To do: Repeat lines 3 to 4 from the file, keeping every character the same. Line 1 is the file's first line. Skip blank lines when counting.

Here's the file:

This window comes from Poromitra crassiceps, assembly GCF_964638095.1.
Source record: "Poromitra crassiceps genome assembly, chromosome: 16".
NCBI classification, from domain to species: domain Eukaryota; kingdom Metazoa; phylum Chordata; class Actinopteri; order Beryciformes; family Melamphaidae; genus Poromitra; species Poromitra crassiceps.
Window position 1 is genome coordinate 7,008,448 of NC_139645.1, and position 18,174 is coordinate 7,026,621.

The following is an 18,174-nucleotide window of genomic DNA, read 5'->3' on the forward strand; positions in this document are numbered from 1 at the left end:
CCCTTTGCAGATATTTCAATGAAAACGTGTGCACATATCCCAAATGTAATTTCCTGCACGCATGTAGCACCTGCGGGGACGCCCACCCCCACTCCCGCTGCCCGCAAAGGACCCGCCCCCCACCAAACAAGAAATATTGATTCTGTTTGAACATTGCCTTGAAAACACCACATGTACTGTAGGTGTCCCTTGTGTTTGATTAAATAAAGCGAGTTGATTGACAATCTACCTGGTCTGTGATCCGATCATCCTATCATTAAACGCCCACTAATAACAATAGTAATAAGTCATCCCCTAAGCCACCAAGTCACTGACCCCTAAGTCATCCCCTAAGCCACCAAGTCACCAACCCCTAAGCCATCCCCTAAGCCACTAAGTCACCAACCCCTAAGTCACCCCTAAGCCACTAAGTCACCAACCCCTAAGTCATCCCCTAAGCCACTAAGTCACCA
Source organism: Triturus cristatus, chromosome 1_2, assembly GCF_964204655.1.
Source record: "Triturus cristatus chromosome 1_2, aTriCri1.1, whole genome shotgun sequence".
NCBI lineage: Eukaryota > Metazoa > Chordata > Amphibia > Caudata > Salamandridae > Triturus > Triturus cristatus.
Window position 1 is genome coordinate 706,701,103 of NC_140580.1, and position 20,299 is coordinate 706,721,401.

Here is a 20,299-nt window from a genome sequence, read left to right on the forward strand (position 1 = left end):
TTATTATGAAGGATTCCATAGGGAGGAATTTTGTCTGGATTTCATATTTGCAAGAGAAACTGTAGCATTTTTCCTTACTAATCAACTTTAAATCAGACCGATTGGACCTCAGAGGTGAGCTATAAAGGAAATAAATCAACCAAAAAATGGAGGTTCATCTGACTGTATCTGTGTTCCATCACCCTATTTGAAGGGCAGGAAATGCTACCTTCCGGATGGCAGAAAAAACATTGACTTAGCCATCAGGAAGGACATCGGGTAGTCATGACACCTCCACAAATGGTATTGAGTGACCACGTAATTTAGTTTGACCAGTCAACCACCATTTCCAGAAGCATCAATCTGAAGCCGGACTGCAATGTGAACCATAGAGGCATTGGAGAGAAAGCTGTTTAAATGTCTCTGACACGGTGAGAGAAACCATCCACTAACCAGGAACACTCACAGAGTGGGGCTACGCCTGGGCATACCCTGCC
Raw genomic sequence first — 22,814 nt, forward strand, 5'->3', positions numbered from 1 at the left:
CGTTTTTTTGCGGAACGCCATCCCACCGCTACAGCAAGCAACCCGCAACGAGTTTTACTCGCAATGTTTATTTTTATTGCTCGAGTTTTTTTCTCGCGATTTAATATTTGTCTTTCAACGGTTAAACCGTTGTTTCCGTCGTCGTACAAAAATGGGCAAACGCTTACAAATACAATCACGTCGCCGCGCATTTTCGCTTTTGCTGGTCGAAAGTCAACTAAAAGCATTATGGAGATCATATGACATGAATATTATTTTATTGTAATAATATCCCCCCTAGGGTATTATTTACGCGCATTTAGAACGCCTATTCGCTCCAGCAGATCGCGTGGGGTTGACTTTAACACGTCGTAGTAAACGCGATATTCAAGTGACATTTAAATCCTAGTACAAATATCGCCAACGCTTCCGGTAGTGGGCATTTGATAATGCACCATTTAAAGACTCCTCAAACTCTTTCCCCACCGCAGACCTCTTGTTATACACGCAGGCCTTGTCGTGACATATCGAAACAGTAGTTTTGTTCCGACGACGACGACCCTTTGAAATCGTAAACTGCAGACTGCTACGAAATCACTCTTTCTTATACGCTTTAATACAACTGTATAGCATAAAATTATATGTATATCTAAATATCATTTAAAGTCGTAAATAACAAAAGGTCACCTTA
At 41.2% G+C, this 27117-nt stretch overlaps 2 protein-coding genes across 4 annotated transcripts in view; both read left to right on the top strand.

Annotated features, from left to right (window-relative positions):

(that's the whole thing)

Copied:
NCBI classification, from domain to species: domain Eukaryota; kingdom Metazoa; phylum Chordata; class Actinopteri; order Beryciformes; family Melamphaidae; genus Poromitra; species Poromitra crassiceps.
Window position 1 is genome coordinate 7,008,448 of NC_139645.1, and position 18,174 is coordinate 7,026,621.